Comments (9)

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  1. Kim says:

    I like the question “What can I do to best support you”? I sometimes think I give too much advice myself and drive others away. It just seems that some people talk about their problems and never want to do anything about them.
    And, that drives me nuts because I think, if you have a problem why don’t you do something about it?

    I have to realize and accept that they can do whatever they wish with their problems 🙂 and just be a great listener. As well use the above question.
    To be supportive is better than to fire off all these suggestions that the person might not be ready for anyway!

    Thanks, great feedback!

  2. Ruth says:

    All of these are good and helpful comments. I would only add the tone of your voice is important. If you come across as bossy or condescending when making suggestions, it will turn people off. You might check your tone to be sure it is empathetic, and make sure you’re not interrupting them.

  3. Denise says:

    One person complained to you; now you know how he feels about it. I don’t see this as a problem unless you get annoyed looks, people telling you they don’t want advice, etc. I think it’s very common and natural to give suggestions and see how people respond. Sometimes it keeps the conversation going and people get new ideas or different perspectives. If you give advice and they don’t really respond and just keep talking, then they just want to talk. Just listen until they ask a question or change the subject.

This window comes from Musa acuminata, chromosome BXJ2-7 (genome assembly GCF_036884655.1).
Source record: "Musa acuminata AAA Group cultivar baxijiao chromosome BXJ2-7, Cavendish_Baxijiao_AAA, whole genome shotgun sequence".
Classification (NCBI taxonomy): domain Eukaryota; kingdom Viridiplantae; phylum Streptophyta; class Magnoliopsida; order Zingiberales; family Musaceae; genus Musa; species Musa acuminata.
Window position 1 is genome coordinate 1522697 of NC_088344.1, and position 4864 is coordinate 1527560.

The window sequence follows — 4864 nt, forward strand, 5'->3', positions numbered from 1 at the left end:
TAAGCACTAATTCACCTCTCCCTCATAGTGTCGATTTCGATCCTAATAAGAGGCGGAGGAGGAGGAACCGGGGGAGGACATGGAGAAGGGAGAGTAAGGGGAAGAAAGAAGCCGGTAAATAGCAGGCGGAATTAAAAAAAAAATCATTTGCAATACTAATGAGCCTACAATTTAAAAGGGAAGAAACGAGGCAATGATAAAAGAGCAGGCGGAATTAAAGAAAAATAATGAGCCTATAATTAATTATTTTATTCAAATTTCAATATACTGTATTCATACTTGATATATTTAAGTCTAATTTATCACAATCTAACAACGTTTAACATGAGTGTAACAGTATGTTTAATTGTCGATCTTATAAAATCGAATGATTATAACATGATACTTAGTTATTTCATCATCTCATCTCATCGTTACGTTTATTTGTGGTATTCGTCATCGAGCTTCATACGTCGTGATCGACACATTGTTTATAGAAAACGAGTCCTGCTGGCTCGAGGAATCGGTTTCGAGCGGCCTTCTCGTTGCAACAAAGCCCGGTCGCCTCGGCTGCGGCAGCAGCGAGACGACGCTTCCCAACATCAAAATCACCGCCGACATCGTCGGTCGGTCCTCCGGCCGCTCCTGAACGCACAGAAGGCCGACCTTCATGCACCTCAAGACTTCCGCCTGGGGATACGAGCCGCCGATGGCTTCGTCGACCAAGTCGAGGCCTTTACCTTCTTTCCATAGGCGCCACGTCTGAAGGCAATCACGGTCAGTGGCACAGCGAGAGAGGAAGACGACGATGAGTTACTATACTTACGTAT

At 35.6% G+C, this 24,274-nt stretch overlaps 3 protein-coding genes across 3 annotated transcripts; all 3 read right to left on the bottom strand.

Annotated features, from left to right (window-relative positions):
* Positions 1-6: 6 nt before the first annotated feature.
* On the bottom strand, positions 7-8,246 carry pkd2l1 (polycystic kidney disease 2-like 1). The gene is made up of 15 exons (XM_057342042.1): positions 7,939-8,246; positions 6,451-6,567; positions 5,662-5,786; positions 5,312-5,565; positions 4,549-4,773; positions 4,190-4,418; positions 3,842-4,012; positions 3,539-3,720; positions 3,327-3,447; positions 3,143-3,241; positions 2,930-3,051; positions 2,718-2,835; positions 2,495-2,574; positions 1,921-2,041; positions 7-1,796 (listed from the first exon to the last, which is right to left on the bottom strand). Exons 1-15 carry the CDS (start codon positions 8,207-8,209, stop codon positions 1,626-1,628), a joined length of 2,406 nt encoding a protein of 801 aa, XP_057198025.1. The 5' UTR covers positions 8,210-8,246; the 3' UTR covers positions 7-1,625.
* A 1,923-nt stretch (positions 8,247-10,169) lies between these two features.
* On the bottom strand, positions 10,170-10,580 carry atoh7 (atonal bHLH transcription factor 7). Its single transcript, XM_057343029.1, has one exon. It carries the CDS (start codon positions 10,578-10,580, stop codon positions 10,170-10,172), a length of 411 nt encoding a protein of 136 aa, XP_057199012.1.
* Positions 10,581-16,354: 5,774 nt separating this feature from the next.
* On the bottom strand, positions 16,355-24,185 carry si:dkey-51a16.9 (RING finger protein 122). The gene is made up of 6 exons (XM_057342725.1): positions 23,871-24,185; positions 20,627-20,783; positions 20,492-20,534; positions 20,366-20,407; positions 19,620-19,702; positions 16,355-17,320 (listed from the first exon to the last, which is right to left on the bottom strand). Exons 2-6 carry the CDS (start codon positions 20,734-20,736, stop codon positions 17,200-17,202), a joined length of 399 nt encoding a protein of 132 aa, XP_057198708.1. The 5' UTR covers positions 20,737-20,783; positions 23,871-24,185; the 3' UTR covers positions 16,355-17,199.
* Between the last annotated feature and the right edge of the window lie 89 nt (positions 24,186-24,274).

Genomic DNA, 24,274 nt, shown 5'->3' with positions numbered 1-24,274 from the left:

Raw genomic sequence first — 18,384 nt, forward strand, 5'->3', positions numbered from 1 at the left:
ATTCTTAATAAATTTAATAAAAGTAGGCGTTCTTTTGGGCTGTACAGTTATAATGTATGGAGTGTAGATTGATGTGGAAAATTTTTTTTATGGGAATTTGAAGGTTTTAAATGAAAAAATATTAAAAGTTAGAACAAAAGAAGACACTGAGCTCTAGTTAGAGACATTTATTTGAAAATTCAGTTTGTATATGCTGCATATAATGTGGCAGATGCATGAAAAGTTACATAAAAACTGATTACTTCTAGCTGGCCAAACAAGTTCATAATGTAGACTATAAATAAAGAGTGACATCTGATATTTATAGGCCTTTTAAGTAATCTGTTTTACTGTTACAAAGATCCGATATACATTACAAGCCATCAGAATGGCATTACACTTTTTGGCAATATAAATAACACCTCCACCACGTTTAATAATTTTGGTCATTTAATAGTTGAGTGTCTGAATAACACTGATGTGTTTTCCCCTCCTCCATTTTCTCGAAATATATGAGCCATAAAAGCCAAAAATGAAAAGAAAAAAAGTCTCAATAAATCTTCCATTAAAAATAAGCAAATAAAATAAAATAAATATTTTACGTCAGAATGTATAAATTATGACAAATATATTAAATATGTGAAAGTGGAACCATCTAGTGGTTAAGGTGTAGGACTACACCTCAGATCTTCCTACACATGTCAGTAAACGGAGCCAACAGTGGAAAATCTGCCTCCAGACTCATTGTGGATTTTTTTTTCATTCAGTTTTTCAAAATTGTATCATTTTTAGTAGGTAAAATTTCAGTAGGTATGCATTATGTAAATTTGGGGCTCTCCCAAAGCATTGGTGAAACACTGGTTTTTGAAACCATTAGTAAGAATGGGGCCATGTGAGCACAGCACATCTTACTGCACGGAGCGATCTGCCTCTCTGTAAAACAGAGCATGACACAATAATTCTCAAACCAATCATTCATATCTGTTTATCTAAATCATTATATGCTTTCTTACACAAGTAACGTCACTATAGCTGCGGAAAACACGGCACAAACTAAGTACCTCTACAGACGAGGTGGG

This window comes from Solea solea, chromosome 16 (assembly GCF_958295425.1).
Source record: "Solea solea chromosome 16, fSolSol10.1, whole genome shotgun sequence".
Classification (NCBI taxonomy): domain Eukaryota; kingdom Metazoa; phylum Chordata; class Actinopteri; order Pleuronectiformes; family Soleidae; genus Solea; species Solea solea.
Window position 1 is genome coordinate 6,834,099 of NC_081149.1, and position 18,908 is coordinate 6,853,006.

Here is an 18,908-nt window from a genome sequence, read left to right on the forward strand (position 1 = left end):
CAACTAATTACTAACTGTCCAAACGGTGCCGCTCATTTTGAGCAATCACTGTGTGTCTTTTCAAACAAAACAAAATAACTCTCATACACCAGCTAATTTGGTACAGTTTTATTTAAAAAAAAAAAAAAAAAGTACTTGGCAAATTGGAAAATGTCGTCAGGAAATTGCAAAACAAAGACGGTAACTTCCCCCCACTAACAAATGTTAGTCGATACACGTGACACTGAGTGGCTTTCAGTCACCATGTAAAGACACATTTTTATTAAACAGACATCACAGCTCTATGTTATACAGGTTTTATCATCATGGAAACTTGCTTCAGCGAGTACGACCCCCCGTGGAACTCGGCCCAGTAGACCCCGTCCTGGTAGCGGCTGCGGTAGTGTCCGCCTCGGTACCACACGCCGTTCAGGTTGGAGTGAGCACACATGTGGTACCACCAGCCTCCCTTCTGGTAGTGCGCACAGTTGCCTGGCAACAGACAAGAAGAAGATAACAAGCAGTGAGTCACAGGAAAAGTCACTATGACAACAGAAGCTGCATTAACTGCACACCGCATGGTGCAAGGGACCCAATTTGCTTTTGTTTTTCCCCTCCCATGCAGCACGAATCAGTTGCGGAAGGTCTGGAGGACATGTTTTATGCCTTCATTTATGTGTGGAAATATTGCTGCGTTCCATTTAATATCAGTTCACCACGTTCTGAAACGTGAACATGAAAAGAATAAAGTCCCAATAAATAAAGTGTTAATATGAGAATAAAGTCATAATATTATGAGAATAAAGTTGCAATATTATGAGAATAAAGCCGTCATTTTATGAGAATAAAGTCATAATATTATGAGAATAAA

4. jay says:

    I find myself in that situation many times. And most of the time they seem to either not have heard me or shut me up through jokes. Most of the times I don’t understand their response.
    I try my best to help myself from talking unless asked for an advice.

  5. hanna says:

    I fulfill the need to give advice by commenting on stranger’s situations online 🙂

    I found that it was much easier to stop giving unsolicited advice to friends after I had someone do that to me. I had no idea how annoying it was!

  6. lottie says:

    Hi Sherry,
    The replies above are all good comments.Whoever vents to you must feel comfortable to choose you as the listener.Just imagine if you stood there like a “dumbo” not speaking. Or it was a matter of life or death and you looked blank! Give me someone like you any day. Feed back is always helpful. Just because you give an opinion does not mean that they have to follow your advice. You sound like a good person. Stop beating yourself up. Lottie

  7. Amy F says:

    Often asking, “what can I do to best support you?” is a good way to gauge the pulse of the person you’re talking with.

    • Nayo says:

      Oh that’s really nice, I’m gonna use that. I often offer advice because I just wish I could help. Help them get over or through whatever it is. Sometimes when I’m quiet and just listen, I feel like an a**hole, like I’m not even trying to help. Sometimes it’s hard to gauge.

    • Kim says:

      I love this question. I am going to use this all the time now. It will save me going on with solutions when the other person doesn’t want to hear them! Thanks 🙂